Gracious golden girls
Did you know that Algeria has a life expectancy that is 30 years longer than the one back home in Zimbabwe? That means people here have a chance of seeing eight more World Cups than the average Zimbabwean.
It also means the country is not short of old people. They are all over the place, as though a casting call for Golden Girls was under way. They sit on pavements, staring into the distance, reminiscing about times gone by or cooking up wise sayings to pass on to their grandchildren by the fireside in the morning, just as my grandmother used to do when I was young.
The grandmothers rule here, walking down streets slowly, covered in their white shawls, as if digesting the passage of time itself.
They are not perturbed by the rush of pedestrians or the roar of traffic: I have seen old women stop speeding cars with merely an upheld hand and the belief in their eyes that the road was built simply for their pleasure.
But above all, they rule in the buses. They get on to a bus and look for the youngest person on it and march up to you and demand that you stand up. You lose your rights to your seat there and then. They then sit and admonish youngsters for talking too loudly or the bus driver for driving too fast.
I remember a time back home in Zimbabwe when youth used to stand up as a matter of course for elders in buses and give way to them in queues. But by the time I had grown up, the practice had almost disappeared.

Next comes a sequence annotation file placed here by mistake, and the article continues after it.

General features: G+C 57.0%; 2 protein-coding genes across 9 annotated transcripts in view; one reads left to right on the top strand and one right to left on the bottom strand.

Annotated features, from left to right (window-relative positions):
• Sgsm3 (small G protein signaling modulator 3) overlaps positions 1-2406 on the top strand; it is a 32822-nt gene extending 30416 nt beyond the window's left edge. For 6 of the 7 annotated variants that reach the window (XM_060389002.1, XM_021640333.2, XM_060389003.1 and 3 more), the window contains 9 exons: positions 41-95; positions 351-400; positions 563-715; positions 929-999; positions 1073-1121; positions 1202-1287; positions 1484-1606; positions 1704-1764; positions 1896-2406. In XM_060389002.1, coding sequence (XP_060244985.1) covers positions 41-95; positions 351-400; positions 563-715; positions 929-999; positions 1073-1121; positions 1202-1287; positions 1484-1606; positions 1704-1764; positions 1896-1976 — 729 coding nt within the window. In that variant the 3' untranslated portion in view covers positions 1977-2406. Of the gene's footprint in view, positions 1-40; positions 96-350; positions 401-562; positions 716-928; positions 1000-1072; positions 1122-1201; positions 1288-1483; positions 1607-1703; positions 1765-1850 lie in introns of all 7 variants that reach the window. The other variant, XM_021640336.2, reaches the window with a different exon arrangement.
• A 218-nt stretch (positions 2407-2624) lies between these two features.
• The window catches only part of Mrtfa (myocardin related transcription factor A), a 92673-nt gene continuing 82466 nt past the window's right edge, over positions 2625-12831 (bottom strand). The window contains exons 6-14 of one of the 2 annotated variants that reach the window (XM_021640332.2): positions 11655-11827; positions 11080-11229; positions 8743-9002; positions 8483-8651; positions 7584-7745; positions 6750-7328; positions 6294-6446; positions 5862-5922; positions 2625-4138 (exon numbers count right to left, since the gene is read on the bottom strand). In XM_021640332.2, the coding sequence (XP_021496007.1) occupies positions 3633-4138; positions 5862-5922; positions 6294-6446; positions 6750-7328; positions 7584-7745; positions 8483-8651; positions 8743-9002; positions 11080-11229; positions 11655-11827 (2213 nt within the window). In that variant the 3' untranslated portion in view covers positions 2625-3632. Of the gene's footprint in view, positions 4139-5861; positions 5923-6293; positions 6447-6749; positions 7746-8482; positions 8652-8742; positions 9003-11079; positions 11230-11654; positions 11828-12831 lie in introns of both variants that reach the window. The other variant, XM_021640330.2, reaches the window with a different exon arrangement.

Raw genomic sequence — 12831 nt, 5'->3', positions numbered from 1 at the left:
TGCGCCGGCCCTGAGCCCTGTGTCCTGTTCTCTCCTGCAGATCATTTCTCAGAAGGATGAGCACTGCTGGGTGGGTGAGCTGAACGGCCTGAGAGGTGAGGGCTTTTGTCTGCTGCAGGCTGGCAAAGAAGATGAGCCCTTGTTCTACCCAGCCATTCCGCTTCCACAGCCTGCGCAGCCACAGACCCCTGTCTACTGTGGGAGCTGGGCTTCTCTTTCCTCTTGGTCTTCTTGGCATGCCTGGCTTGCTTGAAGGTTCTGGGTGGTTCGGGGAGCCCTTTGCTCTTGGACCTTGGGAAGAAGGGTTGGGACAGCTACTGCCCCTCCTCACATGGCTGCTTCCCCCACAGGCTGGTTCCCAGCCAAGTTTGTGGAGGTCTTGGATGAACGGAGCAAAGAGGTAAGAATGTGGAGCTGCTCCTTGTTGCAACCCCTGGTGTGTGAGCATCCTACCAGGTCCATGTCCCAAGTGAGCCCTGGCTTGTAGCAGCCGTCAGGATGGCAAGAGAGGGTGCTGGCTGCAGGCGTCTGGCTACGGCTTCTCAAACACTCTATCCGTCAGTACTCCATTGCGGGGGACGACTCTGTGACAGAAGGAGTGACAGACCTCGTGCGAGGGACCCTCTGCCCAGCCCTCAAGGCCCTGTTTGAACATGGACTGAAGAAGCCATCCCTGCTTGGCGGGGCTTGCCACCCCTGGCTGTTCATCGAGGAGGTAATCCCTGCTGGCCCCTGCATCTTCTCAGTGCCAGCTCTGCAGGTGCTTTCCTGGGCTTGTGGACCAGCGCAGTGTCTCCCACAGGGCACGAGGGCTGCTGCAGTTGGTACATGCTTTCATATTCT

When I arrived in Algeria, though, I found the tradition alive and well. In every bus you board men stand up for women, children stand up for men and grandmothers give you the eye until you suddenly feel the seat is no longer yours and graciously give in.
It is a custom I like. There’s an unspoken bond among the commuters in the bus, some of them covered in headscarves, their eyes speaking of the rush they are in to get to town and back before afternoon prayers start. I sometimes catch their eyes and for a moment we are connected over the chasms of our different worlds—but only for a moment.
I usually just stare out the window at the passing landscape, burning under the summer Mediterranean heat, mosque towers dotting the cityscape, until the conductor comes and pokes my shoulder—it is time to pay.
But one day it wasn’t the conductor who brought me out of my reverie. It was a little old lady who had come to stand in the aisle beside me. Inwardly I groaned; it was a hot day and the charitable side of my nature was waging a tough battle to get me to stand up.
I looked at her, wondering what would bring her so far down the aisle. She was covered in a white fabric that she had wrapped around her head as well. She held it just beneath her chin with her tattooed hands and when she smiled I could see a gold tooth give a shine to her laugh. And she was old. Her skin was wrinkled and her eyes were cloudy so I offered her a seat.
That should have been that, but she looked at me and said the most remarkable thing: ‘No.”
For a moment I looked at her stupidly before I half made to stand up for her and she firmly pushed me back down.
She smiled at me and said something in Arabic, which the man next to me helpfully translated into French after noting the incomprehension on my face. ‘She says thank you very much but she would much rather stand.”
And for the rest of the bus ride I studied her closely. I watched as she laughed with other passengers, her voice rising slightly as she made a point and cracked a joke. She would ask a question and listen attentively as someone gave an answer, her face lighting up as she caught something and commented on it.
That day I met a spirited old woman who truly was a golden girl. She showed me her theory about old age: that it is a time of laughter and smiles just as much as any other part of life and she earned more respect from me than all the others who had demanded it.
If anyone asks me what I want to be like when I grow up, my answer will be immediate: just?like her.
Bongani Ncube is a Zimbabwean studying computer science in Algiers